This is one of the yearly "crunch times" for those of us who write grant proposals for research: the Department of Defense SBIR (Small Business Innovation Research) grants come due on the 15th.
I'm currently under the gun in two ways here; first to get the grants written and sent out, and second I have to win at least one more SBIR in the next seven months. My contract requires that I win at least two a year (my year starts end of July), and I won one from NASA already.
The problem with this is, of course, that winning grants is only partially in my control. I can control how well the proposal is written, and to SOME extent how well it addresses what the solicitation wants. But I cannot control the company's prior accomplishments, their image, and their resources, and even less can I control the way in which the reviewers will perceive the proposal. There is no way for me to know if there are some unspoken requirements or "inside tracks", etc., and no way to prevent my proposal from being examined on someone's "bad day". Even if I model my proposal on prior winning proposals, there's no guarantee that even the internal format (aside from the basic required structure) will appeal to the current reviewers. It's gotten harder to win 'em by many accounts. So I'm a bit nervous.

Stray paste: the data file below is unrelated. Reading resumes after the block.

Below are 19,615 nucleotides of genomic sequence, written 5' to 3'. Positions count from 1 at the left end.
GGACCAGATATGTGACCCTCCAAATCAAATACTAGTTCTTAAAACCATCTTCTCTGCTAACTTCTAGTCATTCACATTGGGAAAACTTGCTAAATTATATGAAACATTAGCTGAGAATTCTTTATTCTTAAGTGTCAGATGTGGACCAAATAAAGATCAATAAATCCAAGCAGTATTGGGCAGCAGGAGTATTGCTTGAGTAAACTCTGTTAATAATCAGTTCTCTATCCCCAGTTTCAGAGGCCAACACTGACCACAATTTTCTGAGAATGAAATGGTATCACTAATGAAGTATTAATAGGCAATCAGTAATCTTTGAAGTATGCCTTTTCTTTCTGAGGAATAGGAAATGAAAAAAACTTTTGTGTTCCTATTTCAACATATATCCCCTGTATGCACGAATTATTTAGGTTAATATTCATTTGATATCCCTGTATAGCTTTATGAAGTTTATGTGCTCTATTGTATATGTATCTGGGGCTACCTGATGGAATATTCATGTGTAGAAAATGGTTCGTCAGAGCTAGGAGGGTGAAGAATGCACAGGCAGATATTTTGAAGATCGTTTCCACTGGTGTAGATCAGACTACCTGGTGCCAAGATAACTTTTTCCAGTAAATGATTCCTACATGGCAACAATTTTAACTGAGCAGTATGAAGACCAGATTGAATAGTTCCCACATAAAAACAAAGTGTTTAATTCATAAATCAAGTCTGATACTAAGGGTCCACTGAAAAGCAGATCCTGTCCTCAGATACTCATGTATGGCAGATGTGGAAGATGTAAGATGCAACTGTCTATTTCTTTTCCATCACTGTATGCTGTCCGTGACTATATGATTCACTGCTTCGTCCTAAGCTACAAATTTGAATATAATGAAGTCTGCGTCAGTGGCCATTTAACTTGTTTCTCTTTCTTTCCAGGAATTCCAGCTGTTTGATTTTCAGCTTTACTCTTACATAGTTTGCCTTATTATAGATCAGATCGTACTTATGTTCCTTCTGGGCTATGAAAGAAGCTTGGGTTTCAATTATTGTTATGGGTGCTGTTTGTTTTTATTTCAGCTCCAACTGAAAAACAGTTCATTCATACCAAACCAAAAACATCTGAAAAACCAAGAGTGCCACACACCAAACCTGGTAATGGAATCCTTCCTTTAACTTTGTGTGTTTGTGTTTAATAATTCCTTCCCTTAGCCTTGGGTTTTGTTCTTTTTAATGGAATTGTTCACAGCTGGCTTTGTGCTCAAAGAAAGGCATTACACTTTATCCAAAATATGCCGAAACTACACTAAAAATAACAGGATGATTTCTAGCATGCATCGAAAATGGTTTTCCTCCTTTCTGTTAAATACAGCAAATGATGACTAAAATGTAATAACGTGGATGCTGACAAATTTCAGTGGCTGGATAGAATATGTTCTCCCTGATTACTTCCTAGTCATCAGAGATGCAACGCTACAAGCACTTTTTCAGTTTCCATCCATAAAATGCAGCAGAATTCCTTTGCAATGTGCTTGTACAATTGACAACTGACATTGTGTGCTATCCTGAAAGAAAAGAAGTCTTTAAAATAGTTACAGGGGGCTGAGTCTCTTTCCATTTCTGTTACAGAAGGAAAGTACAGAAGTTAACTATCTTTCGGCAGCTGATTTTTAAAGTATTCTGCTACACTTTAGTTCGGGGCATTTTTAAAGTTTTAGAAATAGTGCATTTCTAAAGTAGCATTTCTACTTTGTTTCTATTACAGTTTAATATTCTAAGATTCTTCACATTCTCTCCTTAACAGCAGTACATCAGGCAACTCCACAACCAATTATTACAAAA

Once this is over, I'm going to go to Genericon (Troy, NY) and then finish a tentative outline for Eric Flint on a new potential collaboration.